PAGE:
ARTS 628 (THST)
ONE: The Creation and Performance of the Solo Play
06/27/2005 - 08/10/2005
Monday & Wednesday 01:30 PM - 04:30 PM
Creating a monodrama involves engaging the full life-cycle of a solo play: writing, acting, and directing/designing the performance. In this course, each student will create a monologue performance that speaks to or in the voice of a historical or contemporary subject. Students will come to the first class with the names of three historical or contemporary subjects whom they would be intensely interested in investigating through research, writing, and performance.
Beginning with a survey of the history and contemporary status of the monodrama, we will read texts and view recordings of solo performances. Through group discussion of the craft of playwriting and individual discussion with the instructor, students will select the subject of their play, making their choice in response to these questions: Why is the character compelled to talk to us? What are the dramatic circumstances behind this compulsion? How does the playwright turn what might have been a monologue into a theatrical experience, a monodrama that will involve the audience and hold its attention? To initiate the writing process, students will perform extensive research, investigating multiple sources such as biographies, autobiographies, diaries, newspapers, magazines, interviews, and more. The class will discuss each other's research methods to find and share helpful sources. While writing and revising, students will focus on the key elements of creating the character(s) and structuring the plot of the monodrama. The class will hear and discuss the evolution of each other's work and share their own discoveries as they deal with the art of the playwright.
Creating the performance of the solo play, the student now becomes the actor, director, and, to a limited degree, the designer. All of the work thus far must now be "physicalized" into the actual theatrical presentation. Class discussion of this process will include acting work on characterization and staging, and will ask: Where and when is the action of the solo play happening? How is the character dressed? What furniture and props are absolutely necessary in order to tell the character's story? Is music or other sound necessary? The finale of the course is a presentation of all the solo plays to an audience--the class, family, friends, and other students invited from the GLSP summer session.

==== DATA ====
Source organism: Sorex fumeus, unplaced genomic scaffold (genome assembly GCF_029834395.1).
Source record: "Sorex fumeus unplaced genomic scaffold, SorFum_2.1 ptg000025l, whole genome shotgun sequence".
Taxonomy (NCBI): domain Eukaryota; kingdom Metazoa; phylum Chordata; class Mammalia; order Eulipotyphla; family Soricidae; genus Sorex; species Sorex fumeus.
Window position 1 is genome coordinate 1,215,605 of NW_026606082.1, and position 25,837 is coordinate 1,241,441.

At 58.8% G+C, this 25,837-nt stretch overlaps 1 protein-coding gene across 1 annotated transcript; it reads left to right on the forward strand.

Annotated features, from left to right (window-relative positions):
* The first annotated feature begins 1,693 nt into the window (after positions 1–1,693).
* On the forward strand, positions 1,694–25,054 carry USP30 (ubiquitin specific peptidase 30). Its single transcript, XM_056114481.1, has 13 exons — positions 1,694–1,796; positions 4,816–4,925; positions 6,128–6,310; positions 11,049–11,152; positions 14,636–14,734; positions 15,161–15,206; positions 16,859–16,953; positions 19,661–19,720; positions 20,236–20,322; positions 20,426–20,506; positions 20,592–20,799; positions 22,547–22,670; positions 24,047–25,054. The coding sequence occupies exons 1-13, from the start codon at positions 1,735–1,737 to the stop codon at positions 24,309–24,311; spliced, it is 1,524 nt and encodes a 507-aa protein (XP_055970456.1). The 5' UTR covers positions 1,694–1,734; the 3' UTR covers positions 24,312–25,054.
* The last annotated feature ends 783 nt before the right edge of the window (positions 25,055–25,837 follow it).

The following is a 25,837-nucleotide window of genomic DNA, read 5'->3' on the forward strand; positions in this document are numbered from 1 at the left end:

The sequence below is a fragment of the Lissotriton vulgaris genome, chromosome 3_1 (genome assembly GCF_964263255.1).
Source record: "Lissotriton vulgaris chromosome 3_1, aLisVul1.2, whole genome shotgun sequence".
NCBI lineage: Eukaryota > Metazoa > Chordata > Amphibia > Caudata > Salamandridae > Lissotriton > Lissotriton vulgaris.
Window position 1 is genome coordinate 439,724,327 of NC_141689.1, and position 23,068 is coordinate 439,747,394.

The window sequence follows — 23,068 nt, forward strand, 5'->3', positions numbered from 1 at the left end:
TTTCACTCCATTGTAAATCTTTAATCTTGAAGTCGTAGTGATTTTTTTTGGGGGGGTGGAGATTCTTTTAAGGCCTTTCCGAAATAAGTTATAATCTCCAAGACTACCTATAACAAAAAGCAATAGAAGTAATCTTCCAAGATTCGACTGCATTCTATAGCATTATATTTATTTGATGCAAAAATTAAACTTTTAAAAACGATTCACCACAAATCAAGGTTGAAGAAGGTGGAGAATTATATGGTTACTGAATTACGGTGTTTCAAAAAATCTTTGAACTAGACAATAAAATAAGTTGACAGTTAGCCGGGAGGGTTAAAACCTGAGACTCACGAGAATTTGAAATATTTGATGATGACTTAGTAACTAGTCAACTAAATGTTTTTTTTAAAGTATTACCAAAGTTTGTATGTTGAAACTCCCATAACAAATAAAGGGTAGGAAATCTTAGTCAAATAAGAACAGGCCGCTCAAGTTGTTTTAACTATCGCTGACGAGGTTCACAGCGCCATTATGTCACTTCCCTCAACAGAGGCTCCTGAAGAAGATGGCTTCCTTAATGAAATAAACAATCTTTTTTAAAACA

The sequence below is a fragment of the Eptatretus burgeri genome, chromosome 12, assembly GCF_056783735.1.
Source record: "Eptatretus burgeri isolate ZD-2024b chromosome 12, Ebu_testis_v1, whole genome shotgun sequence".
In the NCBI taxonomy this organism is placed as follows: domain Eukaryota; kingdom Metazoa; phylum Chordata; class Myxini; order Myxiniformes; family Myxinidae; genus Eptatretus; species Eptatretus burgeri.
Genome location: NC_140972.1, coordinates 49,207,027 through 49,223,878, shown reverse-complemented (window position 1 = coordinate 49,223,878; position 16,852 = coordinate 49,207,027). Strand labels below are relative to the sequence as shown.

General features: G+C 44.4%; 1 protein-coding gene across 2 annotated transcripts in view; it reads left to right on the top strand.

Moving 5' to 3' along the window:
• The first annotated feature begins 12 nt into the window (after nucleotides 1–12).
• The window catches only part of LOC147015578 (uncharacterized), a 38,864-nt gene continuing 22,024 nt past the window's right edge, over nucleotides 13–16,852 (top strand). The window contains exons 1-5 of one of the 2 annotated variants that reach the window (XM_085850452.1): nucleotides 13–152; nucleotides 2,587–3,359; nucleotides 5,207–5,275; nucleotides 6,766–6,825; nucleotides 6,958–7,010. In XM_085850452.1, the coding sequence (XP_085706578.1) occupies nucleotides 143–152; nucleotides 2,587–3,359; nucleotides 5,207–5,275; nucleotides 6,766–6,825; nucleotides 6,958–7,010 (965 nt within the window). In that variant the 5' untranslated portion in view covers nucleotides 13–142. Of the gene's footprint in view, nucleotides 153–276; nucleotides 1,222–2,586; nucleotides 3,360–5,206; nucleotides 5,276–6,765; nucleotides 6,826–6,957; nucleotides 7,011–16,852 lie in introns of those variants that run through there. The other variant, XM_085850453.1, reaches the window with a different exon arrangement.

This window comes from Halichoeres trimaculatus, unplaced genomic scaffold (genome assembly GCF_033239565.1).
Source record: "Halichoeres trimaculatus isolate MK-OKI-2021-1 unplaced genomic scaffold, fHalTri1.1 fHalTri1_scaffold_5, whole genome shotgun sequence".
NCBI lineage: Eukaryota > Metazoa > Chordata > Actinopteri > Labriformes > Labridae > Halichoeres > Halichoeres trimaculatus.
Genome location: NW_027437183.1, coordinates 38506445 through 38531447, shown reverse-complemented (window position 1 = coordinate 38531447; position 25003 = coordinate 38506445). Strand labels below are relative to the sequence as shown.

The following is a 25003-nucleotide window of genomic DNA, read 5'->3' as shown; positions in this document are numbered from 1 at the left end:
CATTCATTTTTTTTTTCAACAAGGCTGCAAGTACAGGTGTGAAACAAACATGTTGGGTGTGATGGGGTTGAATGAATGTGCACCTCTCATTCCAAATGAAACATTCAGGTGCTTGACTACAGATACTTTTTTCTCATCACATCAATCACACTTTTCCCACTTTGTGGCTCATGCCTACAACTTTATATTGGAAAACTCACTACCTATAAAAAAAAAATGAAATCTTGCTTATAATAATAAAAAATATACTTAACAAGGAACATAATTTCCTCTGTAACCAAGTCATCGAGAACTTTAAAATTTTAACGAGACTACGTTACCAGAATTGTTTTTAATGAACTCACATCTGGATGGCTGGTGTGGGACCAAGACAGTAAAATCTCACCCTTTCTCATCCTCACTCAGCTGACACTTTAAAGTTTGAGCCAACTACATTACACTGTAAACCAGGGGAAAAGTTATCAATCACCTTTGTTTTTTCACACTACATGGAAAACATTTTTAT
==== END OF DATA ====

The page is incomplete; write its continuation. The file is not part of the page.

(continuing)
Students will keep a solo play notebook, a three-ring loose-leaf notebook that will facilitate the reorganizing of class notes, ideas, questions, etc., along with the step-by-step, draft-by-draft creation of the final script. This journal will be turned in prior to the presentation of the solo plays.
No previous theater experience is required. Enrollment is limited to 12 students.
A syllabus for this course is available at:
William Francisco (B.A. Amherst College; M.F.A. Yale University) is professor emeritus of theater. He has directed 83 theatrical productions, 14 operas, 12 television specials, and three films, including the National Shakespeare Company's 1970s productions of She Stoops to Conquer, A Middsummer Night's Dream, and Julius Caesar; Central City (Colorado) Opera's productions in the 1980s and 1990s of Gianni Schicchi, Don Pasquale, The Merry Widow, The Elixir of Love, and Die Fledermaus. He directed the television special of Leonard Bernstein and the Boston Symphony Orchestra's performance of Stravinsky's Oedipus Rex. During the 1990s, he directed Wesleyan productions of Caligula, Evita, Under Milkwood, A Midsummer Night's Dream, Who's Afraid of Virginia Woolf, Waiting for Godot, Nixon Apologizes to the Nation, The Face on the Bar Room Floor, Bent, Oleanna, and Little Murders.
Consent of Instructor Required: No
|Level: GLSP||Credits: 3||Enrollment Limit: 12|
Texts to purchase for this course:
Eric Bogosian, ESSENTIAL BOGOSIAN (Theatre Communications Group), Paperback
William Luce, BELLE OF AMHERST (Houghton Mifflin), Paperback
Anna Deavere Smith, FIRES IN THE MIRROR (Anchor), Paperback
READING MATERIALS AVAILABLE AT BROAD STREET BOOKS, 45 BROAD STREET, MIDDLETOWN, 860-685-7323
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